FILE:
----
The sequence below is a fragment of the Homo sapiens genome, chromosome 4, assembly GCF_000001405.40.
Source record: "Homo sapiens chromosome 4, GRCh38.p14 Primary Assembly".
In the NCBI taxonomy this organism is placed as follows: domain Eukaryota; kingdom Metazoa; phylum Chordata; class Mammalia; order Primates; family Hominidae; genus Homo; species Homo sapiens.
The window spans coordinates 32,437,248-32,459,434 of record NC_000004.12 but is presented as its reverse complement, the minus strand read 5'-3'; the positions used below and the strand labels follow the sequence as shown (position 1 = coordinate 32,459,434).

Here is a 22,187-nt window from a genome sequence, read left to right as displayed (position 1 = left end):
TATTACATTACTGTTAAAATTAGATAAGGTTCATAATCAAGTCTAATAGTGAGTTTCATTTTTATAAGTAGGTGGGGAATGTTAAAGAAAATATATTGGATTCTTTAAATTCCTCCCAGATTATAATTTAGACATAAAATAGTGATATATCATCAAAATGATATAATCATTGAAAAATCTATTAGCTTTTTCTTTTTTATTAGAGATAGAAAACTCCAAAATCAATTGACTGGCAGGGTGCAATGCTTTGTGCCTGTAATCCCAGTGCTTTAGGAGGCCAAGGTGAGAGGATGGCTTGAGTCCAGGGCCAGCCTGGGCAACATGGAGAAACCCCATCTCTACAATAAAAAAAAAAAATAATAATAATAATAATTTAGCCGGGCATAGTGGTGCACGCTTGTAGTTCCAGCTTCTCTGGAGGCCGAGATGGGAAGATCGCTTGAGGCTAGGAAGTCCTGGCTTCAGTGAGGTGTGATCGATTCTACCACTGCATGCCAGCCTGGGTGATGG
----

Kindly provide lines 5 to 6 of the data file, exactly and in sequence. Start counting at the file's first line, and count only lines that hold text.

Here is a 22,187-nt window from a genome sequence, read left to right as displayed (position 1 = left end):
TATTACATTACTGTTAAAATTAGATAAGGTTCATAATCAAGTCTAATAGTGAGTTTCATTTTTATAAGTAGGTGGGGAATGTTAAAGAAAATATATTGGATTCTTTAAATTCCTCCCAGATTATAATTTAGACATAAAATAGTGATATATCATCAAAATGATATAATCATTGAAAAATCTATTAGCTTTTTCTTTTTTATTAGAGATAGAAAACTCCAAAATCAATTGACTGGCAGGGTGCAATGCTTTGTGCCTGTAATCCCAGTGCTTTAGGAGGCCAAGGTGAGAGGATGGCTTGAGTCCAGGGCCAGCCTGGGCAACATGGAGAAACCCCATCTCTACAATAAAAAAAAAAAATAATAATAATAATAATTTAGCCGGGCATAGTGGTGCACGCTTGTAGTTCCAGCTTCTCTGGAGGCCGAGATGGGAAGATCGCTTGAGGCTAGGAAGTCCTGGCTTCAGTGAGGTGTGATCGATTCTACCACTGCATGCCAGCCTGGGTGATGG